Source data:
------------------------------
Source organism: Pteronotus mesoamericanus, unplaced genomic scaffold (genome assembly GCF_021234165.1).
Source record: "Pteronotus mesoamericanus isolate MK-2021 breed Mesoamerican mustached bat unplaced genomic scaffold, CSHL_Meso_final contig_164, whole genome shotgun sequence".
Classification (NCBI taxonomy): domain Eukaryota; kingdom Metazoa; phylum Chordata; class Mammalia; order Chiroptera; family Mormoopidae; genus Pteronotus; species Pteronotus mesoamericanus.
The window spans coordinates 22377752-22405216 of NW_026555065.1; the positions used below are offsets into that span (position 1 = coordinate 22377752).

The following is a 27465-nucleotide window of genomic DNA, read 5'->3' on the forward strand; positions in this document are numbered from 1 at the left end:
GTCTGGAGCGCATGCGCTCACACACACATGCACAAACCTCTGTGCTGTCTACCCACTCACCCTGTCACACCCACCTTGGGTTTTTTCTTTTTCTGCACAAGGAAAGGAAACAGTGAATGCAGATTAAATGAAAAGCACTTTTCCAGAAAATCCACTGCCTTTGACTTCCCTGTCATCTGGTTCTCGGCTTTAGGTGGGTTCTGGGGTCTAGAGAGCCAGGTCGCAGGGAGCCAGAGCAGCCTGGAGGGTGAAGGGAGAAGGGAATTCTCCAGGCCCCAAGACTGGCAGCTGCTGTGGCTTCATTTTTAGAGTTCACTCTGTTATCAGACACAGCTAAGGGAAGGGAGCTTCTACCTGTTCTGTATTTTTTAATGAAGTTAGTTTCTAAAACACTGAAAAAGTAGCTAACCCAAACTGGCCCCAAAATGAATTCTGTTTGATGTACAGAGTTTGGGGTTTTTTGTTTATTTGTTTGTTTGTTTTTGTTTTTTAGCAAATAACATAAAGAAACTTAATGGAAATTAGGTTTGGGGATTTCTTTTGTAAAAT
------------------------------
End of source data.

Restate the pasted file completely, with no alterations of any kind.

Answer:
Source organism: Pteronotus mesoamericanus, unplaced genomic scaffold (genome assembly GCF_021234165.1).
Source record: "Pteronotus mesoamericanus isolate MK-2021 breed Mesoamerican mustached bat unplaced genomic scaffold, CSHL_Meso_final contig_164, whole genome shotgun sequence".
Classification (NCBI taxonomy): domain Eukaryota; kingdom Metazoa; phylum Chordata; class Mammalia; order Chiroptera; family Mormoopidae; genus Pteronotus; species Pteronotus mesoamericanus.
The window spans coordinates 22377752-22405216 of NW_026555065.1; the positions used below are offsets into that span (position 1 = coordinate 22377752).

The following is a 27465-nucleotide window of genomic DNA, read 5'->3' on the forward strand; positions in this document are numbered from 1 at the left end:
GTCTGGAGCGCATGCGCTCACACACACATGCACAAACCTCTGTGCTGTCTACCCACTCACCCTGTCACACCCACCTTGGGTTTTTTCTTTTTCTGCACAAGGAAAGGAAACAGTGAATGCAGATTAAATGAAAAGCACTTTTCCAGAAAATCCACTGCCTTTGACTTCCCTGTCATCTGGTTCTCGGCTTTAGGTGGGTTCTGGGGTCTAGAGAGCCAGGTCGCAGGGAGCCAGAGCAGCCTGGAGGGTGAAGGGAGAAGGGAATTCTCCAGGCCCCAAGACTGGCAGCTGCTGTGGCTTCATTTTTAGAGTTCACTCTGTTATCAGACACAGCTAAGGGAAGGGAGCTTCTACCTGTTCTGTATTTTTTAATGAAGTTAGTTTCTAAAACACTGAAAAAGTAGCTAACCCAAACTGGCCCCAAAATGAATTCTGTTTGATGTACAGAGTTTGGGGTTTTTTGTTTATTTGTTTGTTTGTTTTTGTTTTTTAGCAAATAACATAAAGAAACTTAATGGAAATTAGGTTTGGGGATTTCTTTTGTAAAAT